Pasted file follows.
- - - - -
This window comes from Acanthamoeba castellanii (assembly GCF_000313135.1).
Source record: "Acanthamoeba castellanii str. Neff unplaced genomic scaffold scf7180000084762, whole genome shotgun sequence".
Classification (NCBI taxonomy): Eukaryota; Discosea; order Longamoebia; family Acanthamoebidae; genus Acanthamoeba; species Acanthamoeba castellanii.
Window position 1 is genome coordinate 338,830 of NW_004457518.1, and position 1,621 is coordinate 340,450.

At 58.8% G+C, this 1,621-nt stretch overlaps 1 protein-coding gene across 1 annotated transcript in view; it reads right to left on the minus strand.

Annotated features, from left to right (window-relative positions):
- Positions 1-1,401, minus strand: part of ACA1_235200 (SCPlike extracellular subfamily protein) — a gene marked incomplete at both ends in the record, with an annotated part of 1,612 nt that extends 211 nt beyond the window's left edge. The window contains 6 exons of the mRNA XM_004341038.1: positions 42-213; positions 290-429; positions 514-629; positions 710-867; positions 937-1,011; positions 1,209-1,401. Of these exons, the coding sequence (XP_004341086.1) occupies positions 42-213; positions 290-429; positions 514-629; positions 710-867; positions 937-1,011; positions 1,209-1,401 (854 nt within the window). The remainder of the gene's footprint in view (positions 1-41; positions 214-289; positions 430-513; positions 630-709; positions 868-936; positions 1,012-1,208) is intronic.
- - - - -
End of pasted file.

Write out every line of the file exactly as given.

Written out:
This window comes from Acanthamoeba castellanii (assembly GCF_000313135.1).
Source record: "Acanthamoeba castellanii str. Neff unplaced genomic scaffold scf7180000084762, whole genome shotgun sequence".
Classification (NCBI taxonomy): Eukaryota; Discosea; order Longamoebia; family Acanthamoebidae; genus Acanthamoeba; species Acanthamoeba castellanii.
Window position 1 is genome coordinate 338,830 of NW_004457518.1, and position 1,621 is coordinate 340,450.

At 58.8% G+C, this 1,621-nt stretch overlaps 1 protein-coding gene across 1 annotated transcript in view; it reads right to left on the minus strand.

Annotated features, from left to right (window-relative positions):
- Positions 1-1,401, minus strand: part of ACA1_235200 (SCPlike extracellular subfamily protein) — a gene marked incomplete at both ends in the record, with an annotated part of 1,612 nt that extends 211 nt beyond the window's left edge. The window contains 6 exons of the mRNA XM_004341038.1: positions 42-213; positions 290-429; positions 514-629; positions 710-867; positions 937-1,011; positions 1,209-1,401. Of these exons, the coding sequence (XP_004341086.1) occupies positions 42-213; positions 290-429; positions 514-629; positions 710-867; positions 937-1,011; positions 1,209-1,401 (854 nt within the window). The remainder of the gene's footprint in view (positions 1-41; positions 214-289; positions 430-513; positions 630-709; positions 868-936; positions 1,012-1,208) is intronic.